WPA isn't as broken as reported: If you read the coverage early this week on two German researchers' paper on a vulnerability in Temporal Key Integrity Protocol (TKIP), the weaker of two encryption and integrity algorithms in the Wi-Fi Protected Access (WPA) certified standard (and part of the underlying 802.11i protocol), you'd think that TKIP was broken. It's not.
As I wrote Friday, don't panic, but do pay attention. I'm posting about this again just to be clear.
The flaw that was discovered does not allow a WPA-protected network's key to be recovered. It does allow short packets (network data quanta) used typically for network identification purposes to have their encryption keystream recovered: that's the overlay of per-packet encryption derived from a key that two Wi-Fi components use to protect information sent to one another.
With a recovered keystream, a single packet of the same length can be sent back into the network (using another flaw) to fool a client (but not an access point).
That's not to say that WPA keys (both the weaker TKIP and strong AES-CCMP) cannot be recovered. That's just not part of this weakness.
As was theorized back in 2003, in an article Robert Moskowitz allow me to post on my site, choosing a weak passphrase could lead to a key that can be cracked through brute force. Moskowitz was part of the IEEE 802.11i security task group, and he knew of what he spoke.
His advice? For effective security, choose a passphrase that's at least 20 characters long and contains no words found in dictionaries of any language.
Substituting 3 for e and 0 for o isn't a good choice, by the way: Brute-force attackers build dictionaries with common substitutions. Changing "camel back liposuction" to "!cmale bc@@k lippppo___!!sction" would make much more sense. Anyway, which among us manually enters a passphrase more than once per client?
Within a couple of years, effective brute-force methods appeared that could crack shorts keys that used only words found in dictionaries. There are pre-computed dictionaries that combine the SSID (network name) and billions of short key combinations. (The network name is used as an element in creating the key, but "linksys" and other default network names are often unchanged by users. Apple names its networks by default with part of the base station identifier, making a brute-force crack probably a million, maybe a billion times harder.)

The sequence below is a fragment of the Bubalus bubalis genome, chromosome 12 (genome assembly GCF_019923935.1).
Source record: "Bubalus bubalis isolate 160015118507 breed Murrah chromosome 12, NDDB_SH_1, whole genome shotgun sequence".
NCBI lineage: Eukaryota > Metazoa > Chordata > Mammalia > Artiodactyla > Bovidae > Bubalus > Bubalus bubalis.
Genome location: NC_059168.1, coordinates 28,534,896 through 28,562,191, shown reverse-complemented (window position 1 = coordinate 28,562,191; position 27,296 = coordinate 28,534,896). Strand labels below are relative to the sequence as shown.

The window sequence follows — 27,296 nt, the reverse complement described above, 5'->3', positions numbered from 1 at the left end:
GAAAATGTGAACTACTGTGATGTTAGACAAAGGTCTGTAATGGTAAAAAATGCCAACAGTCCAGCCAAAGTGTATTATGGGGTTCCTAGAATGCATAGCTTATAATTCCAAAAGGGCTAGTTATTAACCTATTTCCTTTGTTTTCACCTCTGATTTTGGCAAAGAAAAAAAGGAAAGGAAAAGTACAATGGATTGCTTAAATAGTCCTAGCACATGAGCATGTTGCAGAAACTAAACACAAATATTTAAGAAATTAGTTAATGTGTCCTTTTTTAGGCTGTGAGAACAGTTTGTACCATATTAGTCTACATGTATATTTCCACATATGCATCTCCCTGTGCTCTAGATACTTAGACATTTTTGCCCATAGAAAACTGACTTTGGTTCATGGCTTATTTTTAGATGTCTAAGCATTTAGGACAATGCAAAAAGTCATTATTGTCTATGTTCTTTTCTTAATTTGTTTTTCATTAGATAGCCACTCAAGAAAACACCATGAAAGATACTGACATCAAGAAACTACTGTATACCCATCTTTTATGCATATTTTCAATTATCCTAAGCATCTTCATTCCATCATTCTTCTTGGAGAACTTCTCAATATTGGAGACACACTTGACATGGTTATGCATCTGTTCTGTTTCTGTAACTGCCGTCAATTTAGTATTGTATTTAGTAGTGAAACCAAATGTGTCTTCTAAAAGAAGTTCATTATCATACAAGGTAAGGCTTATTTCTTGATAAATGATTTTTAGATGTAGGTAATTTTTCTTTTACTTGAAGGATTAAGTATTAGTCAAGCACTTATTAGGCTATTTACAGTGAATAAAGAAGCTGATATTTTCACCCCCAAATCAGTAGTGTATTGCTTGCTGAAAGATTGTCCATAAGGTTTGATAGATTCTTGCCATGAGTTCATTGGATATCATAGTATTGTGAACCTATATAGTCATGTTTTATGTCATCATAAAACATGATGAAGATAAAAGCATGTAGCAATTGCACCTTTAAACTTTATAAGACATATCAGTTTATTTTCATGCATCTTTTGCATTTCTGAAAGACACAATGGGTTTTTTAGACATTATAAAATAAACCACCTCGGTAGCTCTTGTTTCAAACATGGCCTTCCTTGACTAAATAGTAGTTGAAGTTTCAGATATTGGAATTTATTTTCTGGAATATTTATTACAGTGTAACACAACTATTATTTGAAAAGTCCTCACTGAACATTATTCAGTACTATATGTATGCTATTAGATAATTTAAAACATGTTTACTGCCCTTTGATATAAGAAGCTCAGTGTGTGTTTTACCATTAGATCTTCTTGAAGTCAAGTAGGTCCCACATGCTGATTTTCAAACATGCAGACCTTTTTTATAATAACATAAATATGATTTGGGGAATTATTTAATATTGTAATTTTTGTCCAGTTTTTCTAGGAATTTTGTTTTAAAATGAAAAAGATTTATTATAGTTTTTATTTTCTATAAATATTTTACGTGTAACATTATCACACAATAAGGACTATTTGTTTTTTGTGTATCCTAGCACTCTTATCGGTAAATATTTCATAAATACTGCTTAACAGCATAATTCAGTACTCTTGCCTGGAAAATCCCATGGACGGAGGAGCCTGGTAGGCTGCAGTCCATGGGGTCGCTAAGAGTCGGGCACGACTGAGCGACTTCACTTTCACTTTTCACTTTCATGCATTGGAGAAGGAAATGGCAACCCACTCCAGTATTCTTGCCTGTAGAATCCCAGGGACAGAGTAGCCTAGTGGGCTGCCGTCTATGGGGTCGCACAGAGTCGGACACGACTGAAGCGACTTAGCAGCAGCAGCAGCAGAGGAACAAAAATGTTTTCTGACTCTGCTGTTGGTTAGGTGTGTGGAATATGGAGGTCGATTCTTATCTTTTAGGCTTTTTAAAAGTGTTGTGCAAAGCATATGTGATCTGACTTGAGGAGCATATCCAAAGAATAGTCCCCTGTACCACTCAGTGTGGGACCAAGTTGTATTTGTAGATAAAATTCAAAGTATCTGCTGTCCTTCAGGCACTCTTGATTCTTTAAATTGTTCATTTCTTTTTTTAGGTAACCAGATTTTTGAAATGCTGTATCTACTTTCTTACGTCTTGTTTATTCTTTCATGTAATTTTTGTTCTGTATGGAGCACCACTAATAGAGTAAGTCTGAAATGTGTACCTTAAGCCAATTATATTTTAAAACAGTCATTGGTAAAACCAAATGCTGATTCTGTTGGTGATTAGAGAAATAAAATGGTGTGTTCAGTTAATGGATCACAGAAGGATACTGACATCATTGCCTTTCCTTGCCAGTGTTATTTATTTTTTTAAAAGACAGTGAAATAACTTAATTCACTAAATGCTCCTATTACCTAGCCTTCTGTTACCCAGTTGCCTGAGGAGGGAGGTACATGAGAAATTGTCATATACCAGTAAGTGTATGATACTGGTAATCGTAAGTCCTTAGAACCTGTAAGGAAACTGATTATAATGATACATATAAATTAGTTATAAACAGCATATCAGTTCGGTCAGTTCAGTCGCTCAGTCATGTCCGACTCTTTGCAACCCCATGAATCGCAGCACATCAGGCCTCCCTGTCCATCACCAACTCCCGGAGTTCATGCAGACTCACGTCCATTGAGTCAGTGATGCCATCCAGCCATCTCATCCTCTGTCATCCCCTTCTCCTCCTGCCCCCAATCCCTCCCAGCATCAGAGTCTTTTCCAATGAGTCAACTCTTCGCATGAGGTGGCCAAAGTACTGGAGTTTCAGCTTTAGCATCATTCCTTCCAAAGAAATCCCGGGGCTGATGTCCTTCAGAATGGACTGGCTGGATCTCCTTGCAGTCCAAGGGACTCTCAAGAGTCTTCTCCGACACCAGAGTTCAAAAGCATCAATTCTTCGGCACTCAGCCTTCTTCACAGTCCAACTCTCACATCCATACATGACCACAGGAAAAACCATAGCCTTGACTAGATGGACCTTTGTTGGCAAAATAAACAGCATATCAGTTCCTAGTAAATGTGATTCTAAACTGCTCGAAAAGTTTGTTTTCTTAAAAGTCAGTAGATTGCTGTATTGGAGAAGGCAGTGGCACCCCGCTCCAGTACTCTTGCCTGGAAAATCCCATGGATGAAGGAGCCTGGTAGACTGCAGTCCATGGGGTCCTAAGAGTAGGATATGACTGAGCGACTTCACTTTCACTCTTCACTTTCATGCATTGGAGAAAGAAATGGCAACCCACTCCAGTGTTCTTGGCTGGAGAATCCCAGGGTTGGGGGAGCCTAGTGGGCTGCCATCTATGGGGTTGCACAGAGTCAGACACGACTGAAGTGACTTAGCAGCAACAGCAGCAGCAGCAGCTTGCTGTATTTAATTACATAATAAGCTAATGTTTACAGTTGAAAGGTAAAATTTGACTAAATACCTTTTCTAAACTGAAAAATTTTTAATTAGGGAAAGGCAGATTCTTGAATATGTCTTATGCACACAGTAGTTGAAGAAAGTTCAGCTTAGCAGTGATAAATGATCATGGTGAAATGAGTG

ElcomSoft recently updated their "key recovery software" to use the graphical processing unit (GPU) in modern computers, which the company said in press releases--they haven't gotten back to a request I made for a briefing weeks ago--could improve key cracking by a factor of 100. Their software is also distributed, so you could conceivably put 1,000 computers on the task.
How does Elcomsoft's breakthrough affect the 2003 advice on passphrases? Security experts I've talked to, including Erik Tews, the co-author of the paper on the new WPA flaw, said that 20 characters should still require such a vast amount of time even with all the horsepower that one could throw at it, that there's no risk.
If there were a risk, you could increase a passphrase to 22 characters in length, and suddenly push the time to crack out by another factor of 100 (more or less; dissenting opinions welcome).
Average users can bypass all this by buying Wi-Fi gear that uses Wi-Fi Protection Setup (WPS), which uses for its source material a passphrase longer than the 20-character minimum, and employs excellent methods of securely exchanging key material over the untrusted network.
Of course, as I discovered when reviewing the excellent Linksys WRT610N (concurrent dual-band 802.11n router) for Macworld magazine, there's surprisingly no precise standard for WPS interface implementation. That is, the Wi-Fi Alliance defines the way in which WPS works on a protocol level, but not how the details are presented to a user.
Apple has two methods neither of which match up correctly with Linksys's three or four methods (depending on how you count). It's frustrating. Apple never responded to a comment about the mismatch; Linksys said they're looking in how to improve compatibility in future releases.